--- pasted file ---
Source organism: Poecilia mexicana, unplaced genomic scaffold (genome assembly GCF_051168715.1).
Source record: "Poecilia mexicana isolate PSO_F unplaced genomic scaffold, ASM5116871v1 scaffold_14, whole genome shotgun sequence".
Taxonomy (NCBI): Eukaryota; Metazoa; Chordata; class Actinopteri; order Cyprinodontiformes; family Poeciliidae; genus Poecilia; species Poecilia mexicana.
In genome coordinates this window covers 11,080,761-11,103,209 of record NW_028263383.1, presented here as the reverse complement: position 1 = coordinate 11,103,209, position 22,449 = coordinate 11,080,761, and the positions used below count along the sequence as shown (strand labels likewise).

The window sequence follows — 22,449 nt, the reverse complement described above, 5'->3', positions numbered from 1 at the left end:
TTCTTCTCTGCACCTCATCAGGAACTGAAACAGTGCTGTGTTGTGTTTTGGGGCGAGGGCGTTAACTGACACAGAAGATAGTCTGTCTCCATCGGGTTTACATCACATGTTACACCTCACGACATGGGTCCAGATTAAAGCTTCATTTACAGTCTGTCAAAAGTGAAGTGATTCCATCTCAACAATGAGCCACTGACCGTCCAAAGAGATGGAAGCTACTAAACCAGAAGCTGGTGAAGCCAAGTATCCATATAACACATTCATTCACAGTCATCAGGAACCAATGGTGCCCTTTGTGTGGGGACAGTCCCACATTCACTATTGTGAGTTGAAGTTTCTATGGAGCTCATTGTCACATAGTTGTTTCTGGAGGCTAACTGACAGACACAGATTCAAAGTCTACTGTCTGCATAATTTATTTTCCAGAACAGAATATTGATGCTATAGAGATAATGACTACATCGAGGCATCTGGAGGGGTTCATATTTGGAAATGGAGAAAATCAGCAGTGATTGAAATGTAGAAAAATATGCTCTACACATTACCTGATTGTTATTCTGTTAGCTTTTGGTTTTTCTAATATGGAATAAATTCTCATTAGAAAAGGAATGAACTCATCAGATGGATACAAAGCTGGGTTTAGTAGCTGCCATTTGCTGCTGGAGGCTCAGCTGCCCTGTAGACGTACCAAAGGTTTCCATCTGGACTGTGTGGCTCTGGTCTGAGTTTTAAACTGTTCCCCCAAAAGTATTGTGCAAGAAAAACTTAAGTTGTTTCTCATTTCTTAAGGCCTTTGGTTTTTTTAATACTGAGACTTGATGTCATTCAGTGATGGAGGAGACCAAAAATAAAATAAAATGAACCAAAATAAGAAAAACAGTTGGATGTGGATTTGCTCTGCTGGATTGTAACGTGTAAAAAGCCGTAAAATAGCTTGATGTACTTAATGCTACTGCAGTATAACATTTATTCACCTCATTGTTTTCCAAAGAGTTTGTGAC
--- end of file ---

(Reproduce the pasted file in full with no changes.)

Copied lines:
Source organism: Poecilia mexicana, unplaced genomic scaffold (genome assembly GCF_051168715.1).
Source record: "Poecilia mexicana isolate PSO_F unplaced genomic scaffold, ASM5116871v1 scaffold_14, whole genome shotgun sequence".
Taxonomy (NCBI): Eukaryota; Metazoa; Chordata; class Actinopteri; order Cyprinodontiformes; family Poeciliidae; genus Poecilia; species Poecilia mexicana.
In genome coordinates this window covers 11,080,761-11,103,209 of record NW_028263383.1, presented here as the reverse complement: position 1 = coordinate 11,103,209, position 22,449 = coordinate 11,080,761, and the positions used below count along the sequence as shown (strand labels likewise).

The window sequence follows — 22,449 nt, the reverse complement described above, 5'->3', positions numbered from 1 at the left end:
TTCTTCTCTGCACCTCATCAGGAACTGAAACAGTGCTGTGTTGTGTTTTGGGGCGAGGGCGTTAACTGACACAGAAGATAGTCTGTCTCCATCGGGTTTACATCACATGTTACACCTCACGACATGGGTCCAGATTAAAGCTTCATTTACAGTCTGTCAAAAGTGAAGTGATTCCATCTCAACAATGAGCCACTGACCGTCCAAAGAGATGGAAGCTACTAAACCAGAAGCTGGTGAAGCCAAGTATCCATATAACACATTCATTCACAGTCATCAGGAACCAATGGTGCCCTTTGTGTGGGGACAGTCCCACATTCACTATTGTGAGTTGAAGTTTCTATGGAGCTCATTGTCACATAGTTGTTTCTGGAGGCTAACTGACAGACACAGATTCAAAGTCTACTGTCTGCATAATTTATTTTCCAGAACAGAATATTGATGCTATAGAGATAATGACTACATCGAGGCATCTGGAGGGGTTCATATTTGGAAATGGAGAAAATCAGCAGTGATTGAAATGTAGAAAAATATGCTCTACACATTACCTGATTGTTATTCTGTTAGCTTTTGGTTTTTCTAATATGGAATAAATTCTCATTAGAAAAGGAATGAACTCATCAGATGGATACAAAGCTGGGTTTAGTAGCTGCCATTTGCTGCTGGAGGCTCAGCTGCCCTGTAGACGTACCAAAGGTTTCCATCTGGACTGTGTGGCTCTGGTCTGAGTTTTAAACTGTTCCCCCAAAAGTATTGTGCAAGAAAAACTTAAGTTGTTTCTCATTTCTTAAGGCCTTTGGTTTTTTTAATACTGAGACTTGATGTCATTCAGTGATGGAGGAGACCAAAAATAAAATAAAATGAACCAAAATAAGAAAAACAGTTGGATGTGGATTTGCTCTGCTGGATTGTAACGTGTAAAAAGCCGTAAAATAGCTTGATGTACTTAATGCTACTGCAGTATAACATTTATTCACCTCATTGTTTTCCAAAGAGTTTGTGAC